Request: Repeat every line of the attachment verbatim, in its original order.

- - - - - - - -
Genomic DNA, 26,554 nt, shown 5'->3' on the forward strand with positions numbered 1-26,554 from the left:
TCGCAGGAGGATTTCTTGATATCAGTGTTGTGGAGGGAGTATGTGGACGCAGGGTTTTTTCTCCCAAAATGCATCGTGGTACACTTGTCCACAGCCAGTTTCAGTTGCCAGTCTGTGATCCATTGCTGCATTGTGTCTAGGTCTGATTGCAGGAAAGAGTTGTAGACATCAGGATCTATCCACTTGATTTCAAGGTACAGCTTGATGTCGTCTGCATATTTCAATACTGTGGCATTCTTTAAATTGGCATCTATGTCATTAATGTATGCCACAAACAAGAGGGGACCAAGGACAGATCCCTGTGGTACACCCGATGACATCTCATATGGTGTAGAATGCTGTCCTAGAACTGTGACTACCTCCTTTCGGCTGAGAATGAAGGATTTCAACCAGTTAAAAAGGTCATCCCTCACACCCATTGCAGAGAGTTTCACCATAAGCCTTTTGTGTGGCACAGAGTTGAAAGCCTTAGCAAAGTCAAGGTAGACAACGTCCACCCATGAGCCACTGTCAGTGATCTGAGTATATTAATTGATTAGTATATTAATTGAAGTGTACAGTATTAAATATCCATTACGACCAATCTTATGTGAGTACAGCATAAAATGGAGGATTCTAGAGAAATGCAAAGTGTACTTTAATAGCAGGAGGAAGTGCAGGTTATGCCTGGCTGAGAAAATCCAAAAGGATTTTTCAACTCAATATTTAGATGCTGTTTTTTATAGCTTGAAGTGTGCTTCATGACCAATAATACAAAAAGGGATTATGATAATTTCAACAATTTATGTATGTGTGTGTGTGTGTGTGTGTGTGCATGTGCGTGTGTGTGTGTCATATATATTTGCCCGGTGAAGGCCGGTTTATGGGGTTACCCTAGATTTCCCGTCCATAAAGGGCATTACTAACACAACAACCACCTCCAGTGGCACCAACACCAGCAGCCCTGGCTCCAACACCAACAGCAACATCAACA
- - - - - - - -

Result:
Genomic DNA, 26,554 nt, shown 5'->3' on the forward strand with positions numbered 1-26,554 from the left:
TCGCAGGAGGATTTCTTGATATCAGTGTTGTGGAGGGAGTATGTGGACGCAGGGTTTTTTCTCCCAAAATGCATCGTGGTACACTTGTCCACAGCCAGTTTCAGTTGCCAGTCTGTGATCCATTGCTGCATTGTGTCTAGGTCTGATTGCAGGAAAGAGTTGTAGACATCAGGATCTATCCACTTGATTTCAAGGTACAGCTTGATGTCGTCTGCATATTTCAATACTGTGGCATTCTTTAAATTGGCATCTATGTCATTAATGTATGCCACAAACAAGAGGGGACCAAGGACAGATCCCTGTGGTACACCCGATGACATCTCATATGGTGTAGAATGCTGTCCTAGAACTGTGACTACCTCCTTTCGGCTGAGAATGAAGGATTTCAACCAGTTAAAAAGGTCATCCCTCACACCCATTGCAGAGAGTTTCACCATAAGCCTTTTGTGTGGCACAGAGTTGAAAGCCTTAGCAAAGTCAAGGTAGACAACGTCCACCCATGAGCCACTGTCAGTGATCTGAGTATATTAATTGATTAGTATATTAATTGAAGTGTACAGTATTAAATATCCATTACGACCAATCTTATGTGAGTACAGCATAAAATGGAGGATTCTAGAGAAATGCAAAGTGTACTTTAATAGCAGGAGGAAGTGCAGGTTATGCCTGGCTGAGAAAATCCAAAAGGATTTTTCAACTCAATATTTAGATGCTGTTTTTTATAGCTTGAAGTGTGCTTCATGACCAATAATACAAAAAGGGATTATGATAATTTCAACAATTTATGTATGTGTGTGTGTGTGTGTGTGTGTGCATGTGCGTGTGTGTGTGTCATATATATTTGCCCGGTGAAGGCCGGTTTATGGGGTTACCCTAGATTTCCCGTCCATAAAGGGCATTACTAACACAACAACCACCTCCAGTGGCACCAACACCAGCAGCCCTGGCTCCAACACCAACAGCAACATCAACA